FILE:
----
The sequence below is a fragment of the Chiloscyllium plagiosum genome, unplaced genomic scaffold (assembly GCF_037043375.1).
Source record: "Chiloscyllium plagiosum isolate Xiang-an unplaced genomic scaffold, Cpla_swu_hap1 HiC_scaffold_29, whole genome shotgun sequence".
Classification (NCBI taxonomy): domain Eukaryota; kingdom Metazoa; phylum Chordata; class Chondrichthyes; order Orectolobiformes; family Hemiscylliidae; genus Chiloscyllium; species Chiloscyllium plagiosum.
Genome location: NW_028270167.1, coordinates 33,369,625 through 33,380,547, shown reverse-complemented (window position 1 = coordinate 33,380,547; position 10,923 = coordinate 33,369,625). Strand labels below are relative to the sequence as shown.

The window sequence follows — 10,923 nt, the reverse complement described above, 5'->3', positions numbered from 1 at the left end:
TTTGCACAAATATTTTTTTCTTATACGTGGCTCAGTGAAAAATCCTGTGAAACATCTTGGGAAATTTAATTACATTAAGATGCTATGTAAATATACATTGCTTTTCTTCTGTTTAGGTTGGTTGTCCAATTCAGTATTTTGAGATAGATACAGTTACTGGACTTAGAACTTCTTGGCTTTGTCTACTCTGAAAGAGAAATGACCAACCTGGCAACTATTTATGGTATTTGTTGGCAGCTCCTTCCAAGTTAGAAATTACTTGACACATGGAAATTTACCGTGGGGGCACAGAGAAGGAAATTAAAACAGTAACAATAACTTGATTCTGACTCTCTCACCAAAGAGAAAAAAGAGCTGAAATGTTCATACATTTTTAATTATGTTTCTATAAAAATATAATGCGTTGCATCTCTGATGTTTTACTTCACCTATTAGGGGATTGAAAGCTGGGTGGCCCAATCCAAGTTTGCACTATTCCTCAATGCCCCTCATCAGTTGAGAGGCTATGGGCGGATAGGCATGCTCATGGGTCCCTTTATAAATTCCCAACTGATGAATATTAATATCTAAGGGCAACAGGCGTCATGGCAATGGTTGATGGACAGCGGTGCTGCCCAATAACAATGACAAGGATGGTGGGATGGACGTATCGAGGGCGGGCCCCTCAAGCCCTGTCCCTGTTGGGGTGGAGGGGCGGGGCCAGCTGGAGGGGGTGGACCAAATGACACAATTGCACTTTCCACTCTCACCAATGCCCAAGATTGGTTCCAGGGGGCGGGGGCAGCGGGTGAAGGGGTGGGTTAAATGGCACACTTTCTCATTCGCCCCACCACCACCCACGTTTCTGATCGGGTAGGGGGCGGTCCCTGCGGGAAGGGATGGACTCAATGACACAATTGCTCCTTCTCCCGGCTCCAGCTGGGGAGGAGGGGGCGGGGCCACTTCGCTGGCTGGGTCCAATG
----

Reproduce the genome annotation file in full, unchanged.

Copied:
The sequence below is a fragment of the Chiloscyllium plagiosum genome, unplaced genomic scaffold (assembly GCF_037043375.1).
Source record: "Chiloscyllium plagiosum isolate Xiang-an unplaced genomic scaffold, Cpla_swu_hap1 HiC_scaffold_29, whole genome shotgun sequence".
Classification (NCBI taxonomy): domain Eukaryota; kingdom Metazoa; phylum Chordata; class Chondrichthyes; order Orectolobiformes; family Hemiscylliidae; genus Chiloscyllium; species Chiloscyllium plagiosum.
Genome location: NW_028270167.1, coordinates 33,369,625 through 33,380,547, shown reverse-complemented (window position 1 = coordinate 33,380,547; position 10,923 = coordinate 33,369,625). Strand labels below are relative to the sequence as shown.

The window sequence follows — 10,923 nt, the reverse complement described above, 5'->3', positions numbered from 1 at the left end:
TTTGCACAAATATTTTTTTCTTATACGTGGCTCAGTGAAAAATCCTGTGAAACATCTTGGGAAATTTAATTACATTAAGATGCTATGTAAATATACATTGCTTTTCTTCTGTTTAGGTTGGTTGTCCAATTCAGTATTTTGAGATAGATACAGTTACTGGACTTAGAACTTCTTGGCTTTGTCTACTCTGAAAGAGAAATGACCAACCTGGCAACTATTTATGGTATTTGTTGGCAGCTCCTTCCAAGTTAGAAATTACTTGACACATGGAAATTTACCGTGGGGGCACAGAGAAGGAAATTAAAACAGTAACAATAACTTGATTCTGACTCTCTCACCAAAGAGAAAAAAGAGCTGAAATGTTCATACATTTTTAATTATGTTTCTATAAAAATATAATGCGTTGCATCTCTGATGTTTTACTTCACCTATTAGGGGATTGAAAGCTGGGTGGCCCAATCCAAGTTTGCACTATTCCTCAATGCCCCTCATCAGTTGAGAGGCTATGGGCGGATAGGCATGCTCATGGGTCCCTTTATAAATTCCCAACTGATGAATATTAATATCTAAGGGCAACAGGCGTCATGGCAATGGTTGATGGACAGCGGTGCTGCCCAATAACAATGACAAGGATGGTGGGATGGACGTATCGAGGGCGGGCCCCTCAAGCCCTGTCCCTGTTGGGGTGGAGGGGCGGGGCCAGCTGGAGGGGGTGGACCAAATGACACAATTGCACTTTCCACTCTCACCAATGCCCAAGATTGGTTCCAGGGGGCGGGGGCAGCGGGTGAAGGGGTGGGTTAAATGGCACACTTTCTCATTCGCCCCACCACCACCCACGTTTCTGATCGGGTAGGGGGCGGTCCCTGCGGGAAGGGATGGACTCAATGACACAATTGCTCCTTCTCCCGGCTCCAGCTGGGGAGGAGGGGGCGGGGCCACTTCGCTGGCTGGGTCCAATG